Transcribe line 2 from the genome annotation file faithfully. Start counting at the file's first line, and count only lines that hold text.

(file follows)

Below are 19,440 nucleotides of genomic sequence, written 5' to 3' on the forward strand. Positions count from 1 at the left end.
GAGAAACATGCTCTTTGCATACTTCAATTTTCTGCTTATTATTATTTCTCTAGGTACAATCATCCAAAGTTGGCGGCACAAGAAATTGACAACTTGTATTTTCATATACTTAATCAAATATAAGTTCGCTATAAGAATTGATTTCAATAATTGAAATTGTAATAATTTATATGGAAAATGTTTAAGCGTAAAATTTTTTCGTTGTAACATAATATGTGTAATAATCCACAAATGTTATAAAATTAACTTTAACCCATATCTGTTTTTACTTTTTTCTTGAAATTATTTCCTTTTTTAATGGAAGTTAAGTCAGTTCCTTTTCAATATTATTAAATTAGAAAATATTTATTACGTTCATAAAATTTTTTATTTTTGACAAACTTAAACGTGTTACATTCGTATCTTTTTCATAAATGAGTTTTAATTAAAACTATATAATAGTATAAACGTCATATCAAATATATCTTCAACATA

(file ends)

GAGAAACATGCTCTTTGCATACTTCAATTTTCTGCTTATTATTATTTCTCTAGGTACAATCATCCAAAGTTGGCGGCACAAGAAATTGACAACTTGTATTTTCATATACTTAATCAAATATAAGTTCGCTATAAGAATTGATTTCAATAATTGAAATTGTAATAATTTATATGGAAAATGTTTAAGCGTAAAATTTTTTCGTTGTAACATAATATGTGTAATAATCCACAAATGTTATAAAATTAACTTTAACCCATATCTGTTTTTACTTTTTTCTTGAAATTATTTCCTTTTTTAATGGAAGTTAAGTCAGTTCCTTTTCAATATTATTAAATTAGAAAATATTTATTACGTTCATAAAATTTTTTATTTTTGACAAACTTAAACGTGTTACATTCGTATCTTTTTCATAAATGAGTTTTAATTAAAACTATATAATAGTATAAACGTCATATCAAATATATCTTCAACATA